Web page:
Egypt’s international partners must act to protect human rights – Amnesty International
Ibrahim Halawa and the 493 defendants today heard that their trial has been delayed for the eight time with the next court date on 4 October 2015. Yet again, families of the defendants were denied access to the courtroom and lawyers not permitted to present a defence.
Colm O’Gorman, Executive Director of Amnesty International Ireland said: “Today’s further adjournment, for the 8 th time of Ibrahim Halawa and his co-defendants’ trial, is an indictment of the Egyptian justice system. It comes on the same day the verdict in the trial of Al Jazeera journalists Mohamed Fahmy, Peter Greste and Baher Mohamed was delayed until 29 August 2015. Yet this peaceful protester and these journalists should not be on trial in the first place.
“It is becoming increasingly clear that there is no due process in Egypt as it continues to flout international human rights law with mass life and death sentences after trials including hundreds of defendants, with continual delays to even those deeply flawed trials and with the detention of thousands of those who dare to peacefully dissent.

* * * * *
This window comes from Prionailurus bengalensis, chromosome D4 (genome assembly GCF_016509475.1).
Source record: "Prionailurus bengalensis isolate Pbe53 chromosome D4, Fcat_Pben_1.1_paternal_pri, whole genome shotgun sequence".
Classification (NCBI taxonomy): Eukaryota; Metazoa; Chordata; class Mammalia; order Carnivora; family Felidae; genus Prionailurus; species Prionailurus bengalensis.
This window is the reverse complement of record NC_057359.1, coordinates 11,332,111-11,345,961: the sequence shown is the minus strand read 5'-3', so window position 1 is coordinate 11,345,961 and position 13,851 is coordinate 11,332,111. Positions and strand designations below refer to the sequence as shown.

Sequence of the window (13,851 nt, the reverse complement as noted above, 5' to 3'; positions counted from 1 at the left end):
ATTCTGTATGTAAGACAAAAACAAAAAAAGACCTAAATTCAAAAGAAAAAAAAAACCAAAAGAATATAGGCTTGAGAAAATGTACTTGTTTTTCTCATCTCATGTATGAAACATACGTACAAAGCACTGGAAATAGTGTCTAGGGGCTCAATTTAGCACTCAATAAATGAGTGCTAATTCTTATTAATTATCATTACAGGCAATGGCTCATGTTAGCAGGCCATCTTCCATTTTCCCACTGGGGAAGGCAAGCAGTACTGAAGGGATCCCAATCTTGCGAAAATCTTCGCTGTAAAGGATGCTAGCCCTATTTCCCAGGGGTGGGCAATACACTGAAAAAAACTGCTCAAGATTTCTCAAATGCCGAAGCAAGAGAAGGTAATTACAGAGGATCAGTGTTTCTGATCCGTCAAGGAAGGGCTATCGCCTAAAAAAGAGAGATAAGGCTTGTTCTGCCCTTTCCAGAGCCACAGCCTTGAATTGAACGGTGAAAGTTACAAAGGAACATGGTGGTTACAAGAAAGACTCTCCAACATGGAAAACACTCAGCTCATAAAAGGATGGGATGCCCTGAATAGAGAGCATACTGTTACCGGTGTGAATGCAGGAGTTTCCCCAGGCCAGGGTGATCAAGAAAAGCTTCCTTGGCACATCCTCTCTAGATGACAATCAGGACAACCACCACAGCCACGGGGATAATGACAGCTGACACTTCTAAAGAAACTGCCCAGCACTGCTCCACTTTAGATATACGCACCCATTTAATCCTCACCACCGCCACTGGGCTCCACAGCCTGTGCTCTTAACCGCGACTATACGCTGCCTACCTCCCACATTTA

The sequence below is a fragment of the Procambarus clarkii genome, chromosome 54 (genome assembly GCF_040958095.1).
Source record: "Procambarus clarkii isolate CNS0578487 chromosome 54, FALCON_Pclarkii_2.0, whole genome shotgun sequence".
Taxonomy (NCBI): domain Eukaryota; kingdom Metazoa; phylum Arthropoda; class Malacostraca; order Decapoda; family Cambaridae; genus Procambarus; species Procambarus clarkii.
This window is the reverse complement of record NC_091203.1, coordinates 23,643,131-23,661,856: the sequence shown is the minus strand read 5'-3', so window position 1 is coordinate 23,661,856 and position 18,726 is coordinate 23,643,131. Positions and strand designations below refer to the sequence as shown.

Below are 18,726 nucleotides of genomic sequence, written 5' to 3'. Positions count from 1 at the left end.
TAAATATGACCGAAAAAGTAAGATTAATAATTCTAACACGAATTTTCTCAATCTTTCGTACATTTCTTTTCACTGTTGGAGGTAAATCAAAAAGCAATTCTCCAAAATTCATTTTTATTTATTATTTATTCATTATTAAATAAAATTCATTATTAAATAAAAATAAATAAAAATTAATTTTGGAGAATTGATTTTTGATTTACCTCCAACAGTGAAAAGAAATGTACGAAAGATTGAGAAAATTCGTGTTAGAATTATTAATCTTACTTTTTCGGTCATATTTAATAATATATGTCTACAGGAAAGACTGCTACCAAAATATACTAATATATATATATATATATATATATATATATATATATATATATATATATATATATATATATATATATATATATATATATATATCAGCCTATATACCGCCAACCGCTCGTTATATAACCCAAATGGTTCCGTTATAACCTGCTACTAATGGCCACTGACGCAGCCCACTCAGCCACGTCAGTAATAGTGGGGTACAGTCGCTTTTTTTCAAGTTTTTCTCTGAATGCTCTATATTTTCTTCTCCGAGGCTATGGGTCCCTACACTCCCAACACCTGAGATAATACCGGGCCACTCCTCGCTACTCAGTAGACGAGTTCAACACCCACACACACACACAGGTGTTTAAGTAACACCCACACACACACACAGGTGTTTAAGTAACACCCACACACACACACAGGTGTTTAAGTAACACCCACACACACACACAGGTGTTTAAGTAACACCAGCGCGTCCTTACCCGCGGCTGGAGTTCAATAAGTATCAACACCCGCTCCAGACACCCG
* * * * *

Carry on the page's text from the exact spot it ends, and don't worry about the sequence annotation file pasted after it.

“In this system, there is no justice – there are no human rights. The international community cannot allow the rule of law to be so abused as Egypt has now become an all-out repressive state engaged in a systemic crackdown of any opposition. This cannot be allowed to continue.
“Ibrahim and his family’s appalling ordeal must end and he should be immediately and unconditionally released and allowed to return home to Ireland. Amnesty International has declared Ibrahim Halawa a Prisoner of Conscience based on eye-witness evidence that he could not have carried out the acts he is accused of. He is being detained solely for peacefully expressing his right to freedom of expression and assembly. Ibrahim completes 2 years in pre-trial detention on 17 August 2015 which is the ceiling for pre-trial detention under Egyptian law. The court adjournment of today’s trial until 4 October while continuing to hold the defendants in pre-detention beyond two years is a blow to the rule of law in the country and shows that Egypt’s criminal justice system is spiralling out of control.
“Ireland and our European Union partners must do all within their power to fight for human rights and the rule of law.”